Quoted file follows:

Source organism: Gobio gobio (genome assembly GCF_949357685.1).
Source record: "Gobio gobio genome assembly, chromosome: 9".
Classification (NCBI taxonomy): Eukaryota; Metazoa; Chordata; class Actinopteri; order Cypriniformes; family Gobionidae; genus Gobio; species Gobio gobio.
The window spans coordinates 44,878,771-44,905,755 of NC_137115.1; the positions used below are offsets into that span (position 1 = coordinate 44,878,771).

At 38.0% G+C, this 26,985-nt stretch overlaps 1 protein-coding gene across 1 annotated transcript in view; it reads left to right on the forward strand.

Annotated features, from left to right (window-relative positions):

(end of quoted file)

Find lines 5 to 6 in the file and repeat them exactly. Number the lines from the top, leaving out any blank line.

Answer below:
At 38.0% G+C, this 26,985-nt stretch overlaps 1 protein-coding gene across 1 annotated transcript in view; it reads left to right on the forward strand.

Annotated features, from left to right (window-relative positions):